Roosevelt was wrong to accept trusts as inevitable, Wilson said. They had emerged not on account of any irresistible technological trends, but because government had been asleep. Awake, government must not cohabit with the trusts; it must dismantle them. Great size in business was inherently dangerous, Wilson believed. The danger would persist until the trusts were eliminated, and their elimination would restore a vital aspect of the American dream:
What I am interested in is laws that will give the little man a start, that will give him a chance to show these fellows that he has brains enough to compete with them and can presently make his local market a national market and his national market a world market, and put them to their mettle to do the business more intelligently and economically and systematically than he can.
Acceptance of bigness was a bargain with the devil, Wilson said. Americans must choose:
Here at the turning of the ways, when we are at last asking ourselves, ‘Can we get a free government that will serve us, and when we get it, will it set us free?’ They say, ‘No, you can’t have a free government, and you ought not to desire to be set free. We know your interests. We will obtain everything you need by beneficent regulation. It isn’t necessary to set you free. It is only necessary to take care of you.’ Ah, that way lies the path of tyranny; that way lies the destruction of independent, free institutions.
The choice for voters in 1912 between two philosophies for dealing with great size in business—between Roosevelt’s confidence that the trusts could be regulated and Wilson’s insistence that they be broken up—would have been clearer in a two-candidate race. But murky or not, Wilson’s comfortable victory over Roosevelt (and Taft) allowed him to claim a mandate to act on his distrust of big business.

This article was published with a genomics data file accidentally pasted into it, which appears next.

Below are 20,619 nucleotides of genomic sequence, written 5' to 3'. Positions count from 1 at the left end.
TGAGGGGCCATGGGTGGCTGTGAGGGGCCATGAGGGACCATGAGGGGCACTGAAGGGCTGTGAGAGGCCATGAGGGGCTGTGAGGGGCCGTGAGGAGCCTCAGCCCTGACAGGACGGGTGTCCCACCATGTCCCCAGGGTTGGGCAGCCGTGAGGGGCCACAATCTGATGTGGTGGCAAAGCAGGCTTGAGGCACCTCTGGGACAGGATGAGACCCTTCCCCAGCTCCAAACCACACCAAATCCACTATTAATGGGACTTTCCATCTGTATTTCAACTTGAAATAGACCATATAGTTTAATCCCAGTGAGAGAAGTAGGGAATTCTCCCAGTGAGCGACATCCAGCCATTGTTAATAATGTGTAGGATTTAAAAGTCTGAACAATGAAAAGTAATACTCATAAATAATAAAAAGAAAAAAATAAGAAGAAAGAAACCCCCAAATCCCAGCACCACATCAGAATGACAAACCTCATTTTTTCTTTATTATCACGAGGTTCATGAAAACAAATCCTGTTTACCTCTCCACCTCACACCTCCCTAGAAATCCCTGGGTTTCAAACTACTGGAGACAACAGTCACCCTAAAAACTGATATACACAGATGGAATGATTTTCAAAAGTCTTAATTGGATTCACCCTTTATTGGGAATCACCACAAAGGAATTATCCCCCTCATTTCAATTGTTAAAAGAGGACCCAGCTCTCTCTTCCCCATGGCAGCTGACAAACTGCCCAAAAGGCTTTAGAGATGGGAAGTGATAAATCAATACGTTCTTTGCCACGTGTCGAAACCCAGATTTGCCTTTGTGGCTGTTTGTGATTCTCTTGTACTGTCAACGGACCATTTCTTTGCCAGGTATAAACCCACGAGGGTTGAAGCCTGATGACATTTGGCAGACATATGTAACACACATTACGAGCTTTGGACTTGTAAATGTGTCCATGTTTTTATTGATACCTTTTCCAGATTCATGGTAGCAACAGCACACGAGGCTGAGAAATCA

In the event, however, he moved slowly, governing in certain respects more like Roosevelt than like the President he had promised to be. Some of his change of heart reflected the ambition-creep that often occurs when outs become ins. Wilson discovered that power wasn’t so scary when he wielded it, and rather than bust up business he decided to bulk up government. The Federal Trade Commission, established in 1914, could have come straight from a Roosevelt blueprint—in fact, it built on TR’s own idea of a Bureau of Corporations. The FTC set rules for fair trade and prescribed penalties for breaking the rules. Rather than restore the competition of the pre-trust era, as Wilson had pledged to do, it regulated the competition of the trust era, as Roosevelt had recommended. Size wasn’t the issue, Wilson belatedly determined; behavior was.
Yet the flip-flop wasn’t Wilson’s doing alone. The world changed dramatically during his first term; the summer that saw passage of the law establishing the FTC also witnessed the descent of Europe into war. One of Roosevelt’s arguments for letting American businesses get big was that American defense required the efficiencies only big industry could deliver. War had been on few voters’ minds in 1912; had it been, Wilson would not have won. But two years later, war was on everyone’s mind, and Wilson decided, quietly to be sure, that the Rough Rider had a point. And after America eventually entered the war in 1917 and Wilson sought to mobilize the American economy for that struggle, he appreciated that directing a few big corporations in a given industry was easier than herding a myriad of smaller firms.
In one crucial respect, though, Wilson delivered on his pledge to disarm the trusts. The most important law passed during his tenure was the Federal Reserve Act of 1913, which essentially resolved the most persistently vexing question of American political economy from independence to the early 20th century. This was the money question, which came in two parts: What was money in America, and who controlled it? Was it gold, silver, greenbacks, bank notes or something else? (At one time or another it had been all of these things.) Did the government control it, or did private bankers? (Both had played a part.) The battle raged for decades, pitting advocates of gold against partisans of silver, national bankers against state bankers, lenders against debtors, capitalists against democrats. And it was understood at the time that this was a battle whose outcome would shift economic advantage to the side that prevailed; huge sums of money, relative to the size of the economy, were at stake.